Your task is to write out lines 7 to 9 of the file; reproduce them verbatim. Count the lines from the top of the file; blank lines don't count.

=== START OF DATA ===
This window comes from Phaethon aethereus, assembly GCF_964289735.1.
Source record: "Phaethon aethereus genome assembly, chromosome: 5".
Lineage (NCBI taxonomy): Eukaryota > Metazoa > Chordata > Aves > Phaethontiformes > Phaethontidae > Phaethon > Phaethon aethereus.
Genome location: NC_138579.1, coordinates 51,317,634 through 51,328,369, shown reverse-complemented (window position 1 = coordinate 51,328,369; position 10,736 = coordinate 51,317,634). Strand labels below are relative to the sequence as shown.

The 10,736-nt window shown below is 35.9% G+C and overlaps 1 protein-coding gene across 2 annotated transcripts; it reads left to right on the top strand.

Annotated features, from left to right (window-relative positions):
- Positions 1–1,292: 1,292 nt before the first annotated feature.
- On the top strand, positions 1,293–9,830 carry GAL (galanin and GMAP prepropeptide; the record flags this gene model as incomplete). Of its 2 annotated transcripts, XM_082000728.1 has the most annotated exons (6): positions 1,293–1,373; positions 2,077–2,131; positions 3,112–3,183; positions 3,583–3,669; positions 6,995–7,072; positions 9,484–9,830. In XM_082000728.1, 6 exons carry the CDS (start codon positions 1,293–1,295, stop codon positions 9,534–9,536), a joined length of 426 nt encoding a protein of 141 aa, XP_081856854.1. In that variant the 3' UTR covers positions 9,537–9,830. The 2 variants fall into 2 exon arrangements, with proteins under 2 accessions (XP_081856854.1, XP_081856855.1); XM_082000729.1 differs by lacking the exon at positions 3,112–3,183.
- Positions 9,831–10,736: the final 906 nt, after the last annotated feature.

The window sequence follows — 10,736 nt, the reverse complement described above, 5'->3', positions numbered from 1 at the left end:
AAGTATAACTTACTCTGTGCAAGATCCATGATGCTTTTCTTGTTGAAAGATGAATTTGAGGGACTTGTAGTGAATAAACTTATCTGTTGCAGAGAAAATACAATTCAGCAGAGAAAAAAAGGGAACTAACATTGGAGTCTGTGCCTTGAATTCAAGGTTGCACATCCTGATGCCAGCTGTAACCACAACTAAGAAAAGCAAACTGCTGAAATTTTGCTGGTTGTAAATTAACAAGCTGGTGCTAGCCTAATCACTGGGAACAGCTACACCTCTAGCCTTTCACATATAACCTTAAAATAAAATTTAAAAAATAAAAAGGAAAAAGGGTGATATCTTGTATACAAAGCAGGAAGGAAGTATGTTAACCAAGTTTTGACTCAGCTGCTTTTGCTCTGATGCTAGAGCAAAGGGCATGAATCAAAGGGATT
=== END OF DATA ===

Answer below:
- Positions 1–1,292: 1,292 nt before the first annotated feature.
- On the top strand, positions 1,293–9,830 carry GAL (galanin and GMAP prepropeptide; the record flags this gene model as incomplete). Of its 2 annotated transcripts, XM_082000728.1 has the most annotated exons (6): positions 1,293–1,373; positions 2,077–2,131; positions 3,112–3,183; positions 3,583–3,669; positions 6,995–7,072; positions 9,484–9,830. In XM_082000728.1, 6 exons carry the CDS (start codon positions 1,293–1,295, stop codon positions 9,534–9,536), a joined length of 426 nt encoding a protein of 141 aa, XP_081856854.1. In that variant the 3' UTR covers positions 9,537–9,830. The 2 variants fall into 2 exon arrangements, with proteins under 2 accessions (XP_081856854.1, XP_081856855.1); XM_082000729.1 differs by lacking the exon at positions 3,112–3,183.
- Positions 9,831–10,736: the final 906 nt, after the last annotated feature.